14 Favorite Book Sidekicks to Celebrate on Dr. Watson’s Birthday

Goodreads Blog: Posted by Hayley Igarashi on July 07, 2017

BudsToday is the birthday of one of literature’s most beloved and long-suffering sidekicks, Dr. John Watson. A war veteran as well as an accomplished writer and detective, Watson gives Sherlock Holmes much-needed backup and friendship, all while enduring less-than-complimentary observations about his character. “You have a grand gift for silence, Watson,” Sherlock says at one point. “It makes you quite invaluable as a companion.”

To celebrate the good doctor’s birthday, [goodreads.com] asked you on Facebook and Twitter to share your favorite book sidekicks. Check out some of the most popular answers below and add your own in the comments!

Sherlock1. Dr. John Watson
Arthur Conan Doyle’s Sherlock Holmes books and stories

Sherlock’s friend, roommate, biographer, crime-solving partner and on-hand physician


Harry Potter2. Ron and Hermione
J.K. Rowling’s Harry Potter books

Harry’s fellow Gryffindors, friends, partners in managing mischief, frequent rescuers (especially Hermione) and family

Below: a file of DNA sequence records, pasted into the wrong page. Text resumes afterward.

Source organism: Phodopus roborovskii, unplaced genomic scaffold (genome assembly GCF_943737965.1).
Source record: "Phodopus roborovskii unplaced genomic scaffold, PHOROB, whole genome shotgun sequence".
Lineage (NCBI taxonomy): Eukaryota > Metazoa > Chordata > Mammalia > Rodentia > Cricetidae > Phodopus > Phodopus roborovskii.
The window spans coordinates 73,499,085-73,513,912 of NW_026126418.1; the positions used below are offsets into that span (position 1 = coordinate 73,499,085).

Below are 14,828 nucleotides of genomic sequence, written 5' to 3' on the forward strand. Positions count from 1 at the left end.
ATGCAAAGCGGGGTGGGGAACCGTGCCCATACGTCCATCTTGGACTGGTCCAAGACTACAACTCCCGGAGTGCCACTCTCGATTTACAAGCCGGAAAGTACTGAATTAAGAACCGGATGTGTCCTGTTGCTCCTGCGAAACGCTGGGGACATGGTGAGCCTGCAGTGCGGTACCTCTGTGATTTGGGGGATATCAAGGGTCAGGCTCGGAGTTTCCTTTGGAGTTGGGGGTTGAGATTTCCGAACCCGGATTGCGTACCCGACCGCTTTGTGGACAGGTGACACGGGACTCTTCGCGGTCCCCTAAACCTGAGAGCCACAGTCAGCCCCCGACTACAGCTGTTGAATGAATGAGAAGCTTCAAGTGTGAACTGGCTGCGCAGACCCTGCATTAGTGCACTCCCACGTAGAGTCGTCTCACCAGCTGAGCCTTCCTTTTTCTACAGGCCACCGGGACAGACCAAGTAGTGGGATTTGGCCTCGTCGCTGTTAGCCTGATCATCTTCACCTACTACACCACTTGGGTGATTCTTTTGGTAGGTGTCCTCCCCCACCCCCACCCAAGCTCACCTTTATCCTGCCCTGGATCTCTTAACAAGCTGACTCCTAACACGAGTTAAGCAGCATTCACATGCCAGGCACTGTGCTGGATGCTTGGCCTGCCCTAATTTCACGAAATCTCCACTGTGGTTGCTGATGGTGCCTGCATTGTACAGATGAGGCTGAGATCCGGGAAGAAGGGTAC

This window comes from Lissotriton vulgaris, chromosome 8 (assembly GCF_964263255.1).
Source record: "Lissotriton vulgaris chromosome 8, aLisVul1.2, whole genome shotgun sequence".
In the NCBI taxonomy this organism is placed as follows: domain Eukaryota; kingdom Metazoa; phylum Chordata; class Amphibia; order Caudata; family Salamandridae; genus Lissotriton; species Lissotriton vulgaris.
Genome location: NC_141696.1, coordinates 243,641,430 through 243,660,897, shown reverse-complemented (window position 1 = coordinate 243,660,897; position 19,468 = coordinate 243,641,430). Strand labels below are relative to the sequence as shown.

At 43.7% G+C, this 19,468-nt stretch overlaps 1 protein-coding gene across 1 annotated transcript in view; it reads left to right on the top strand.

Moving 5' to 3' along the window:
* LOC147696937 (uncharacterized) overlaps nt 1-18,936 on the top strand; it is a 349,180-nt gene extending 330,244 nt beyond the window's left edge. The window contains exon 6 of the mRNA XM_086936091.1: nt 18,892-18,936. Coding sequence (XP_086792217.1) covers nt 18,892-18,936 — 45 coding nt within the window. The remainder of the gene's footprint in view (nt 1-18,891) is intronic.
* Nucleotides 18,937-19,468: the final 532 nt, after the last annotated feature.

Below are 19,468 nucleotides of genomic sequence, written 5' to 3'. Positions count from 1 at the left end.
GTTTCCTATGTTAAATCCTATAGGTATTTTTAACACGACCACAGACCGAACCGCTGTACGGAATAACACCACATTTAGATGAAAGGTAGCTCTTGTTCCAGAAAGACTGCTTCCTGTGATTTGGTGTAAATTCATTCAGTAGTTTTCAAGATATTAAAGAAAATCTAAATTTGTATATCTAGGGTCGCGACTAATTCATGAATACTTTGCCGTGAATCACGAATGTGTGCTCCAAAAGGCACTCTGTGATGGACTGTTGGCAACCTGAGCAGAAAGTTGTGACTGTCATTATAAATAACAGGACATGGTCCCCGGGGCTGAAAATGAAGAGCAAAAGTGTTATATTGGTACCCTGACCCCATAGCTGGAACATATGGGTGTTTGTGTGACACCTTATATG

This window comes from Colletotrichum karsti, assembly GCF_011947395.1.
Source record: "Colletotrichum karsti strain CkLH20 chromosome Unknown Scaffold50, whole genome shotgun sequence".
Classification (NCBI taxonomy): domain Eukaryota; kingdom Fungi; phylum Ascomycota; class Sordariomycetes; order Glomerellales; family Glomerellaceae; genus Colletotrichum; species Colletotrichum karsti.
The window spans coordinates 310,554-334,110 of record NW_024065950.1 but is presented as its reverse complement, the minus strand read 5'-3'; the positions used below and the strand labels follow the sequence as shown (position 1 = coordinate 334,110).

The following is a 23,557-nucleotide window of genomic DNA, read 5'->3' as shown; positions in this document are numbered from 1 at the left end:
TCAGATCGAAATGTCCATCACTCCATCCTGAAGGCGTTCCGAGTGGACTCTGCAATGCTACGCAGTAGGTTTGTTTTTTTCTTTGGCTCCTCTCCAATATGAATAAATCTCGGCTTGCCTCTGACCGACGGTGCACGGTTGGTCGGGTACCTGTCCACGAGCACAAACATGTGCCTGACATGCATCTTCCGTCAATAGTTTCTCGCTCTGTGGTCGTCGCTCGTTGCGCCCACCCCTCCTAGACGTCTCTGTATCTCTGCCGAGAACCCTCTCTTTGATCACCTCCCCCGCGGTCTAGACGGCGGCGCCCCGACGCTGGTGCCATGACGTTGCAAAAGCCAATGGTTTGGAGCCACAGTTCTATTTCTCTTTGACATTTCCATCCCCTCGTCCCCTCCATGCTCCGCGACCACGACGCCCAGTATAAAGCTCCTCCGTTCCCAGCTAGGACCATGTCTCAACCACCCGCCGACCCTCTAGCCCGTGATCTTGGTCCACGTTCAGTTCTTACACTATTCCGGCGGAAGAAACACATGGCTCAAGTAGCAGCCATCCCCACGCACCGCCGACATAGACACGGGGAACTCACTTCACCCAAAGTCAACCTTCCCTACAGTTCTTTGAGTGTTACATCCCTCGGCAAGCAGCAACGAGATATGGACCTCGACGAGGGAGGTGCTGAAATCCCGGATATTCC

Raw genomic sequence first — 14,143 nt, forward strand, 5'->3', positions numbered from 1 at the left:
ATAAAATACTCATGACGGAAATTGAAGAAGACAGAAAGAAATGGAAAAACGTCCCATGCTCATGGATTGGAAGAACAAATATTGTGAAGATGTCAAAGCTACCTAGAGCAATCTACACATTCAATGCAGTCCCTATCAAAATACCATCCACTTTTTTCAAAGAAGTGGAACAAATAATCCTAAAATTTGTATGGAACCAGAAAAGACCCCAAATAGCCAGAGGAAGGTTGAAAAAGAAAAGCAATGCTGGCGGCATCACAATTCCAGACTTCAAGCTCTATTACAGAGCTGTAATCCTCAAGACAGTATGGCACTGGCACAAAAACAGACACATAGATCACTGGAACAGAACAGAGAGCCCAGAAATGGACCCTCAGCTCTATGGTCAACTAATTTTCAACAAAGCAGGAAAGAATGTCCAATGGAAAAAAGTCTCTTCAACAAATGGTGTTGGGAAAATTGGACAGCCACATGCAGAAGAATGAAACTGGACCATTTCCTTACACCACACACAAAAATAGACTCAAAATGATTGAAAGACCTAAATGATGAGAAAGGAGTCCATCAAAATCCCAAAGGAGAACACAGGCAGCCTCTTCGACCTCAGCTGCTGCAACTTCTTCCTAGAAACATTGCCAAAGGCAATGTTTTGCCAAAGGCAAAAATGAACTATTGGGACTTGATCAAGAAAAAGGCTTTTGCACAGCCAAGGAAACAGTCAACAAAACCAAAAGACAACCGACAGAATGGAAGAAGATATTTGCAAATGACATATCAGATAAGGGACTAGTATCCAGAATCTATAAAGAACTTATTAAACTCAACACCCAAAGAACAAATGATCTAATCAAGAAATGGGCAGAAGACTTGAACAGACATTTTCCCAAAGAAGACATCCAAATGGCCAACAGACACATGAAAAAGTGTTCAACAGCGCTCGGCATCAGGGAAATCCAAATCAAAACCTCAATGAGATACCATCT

Click here for the rest of the list…


Author Birthdays – The Last Birthdays Ever

No. Not all of them. Don’t worry, your candles and cake are safe. We’re just talking about “Author Birthdays,” the blog segment.

Why? We’ve come full circle, literally. The Earth has completed an entire orbit around the sun since we started with “Author Birthdays” (that means a year has gone by) and after this week there won’t be any more weeks that we haven’t already covered together.

I know. I know. There are many authors that we missed the first time around and newly famous/infamous authors are popping up all the time, but lets give the numbers time to build back up a bit before we start in again. We’ll do other things that are just as cool. Maybe (dare I say it) cooler.

In the meantime, The Last Author Birthdays (Possibly) Ever!

George Orwell (b. June 25, 1903, Motihari, India; d. January 21, 1950, London, UK)

Orwell“If liberty means anything at all, it means the right to tell people what they do not want to hear.” Find more quotes here.

What you should read: 1984

For more information on George Orwell, click here.


Jean-Jacques Rousseau (b. June 28, 1712, Geneva, Switzerland; d. July 2, 1778, Ermenonville, France)

Rousseau“Insults are the arguments employed by those who are in the wrong.” Find more quotes here.

What you should read: The Confessions

For more information on Jean-Jacques Rousseau, click here.


Introducing… BIRTHDAYS!

The cake is a lie!Okay. So, maybe we didn’t actually come up with the idea of birthdays but you should still be intrigued, and so…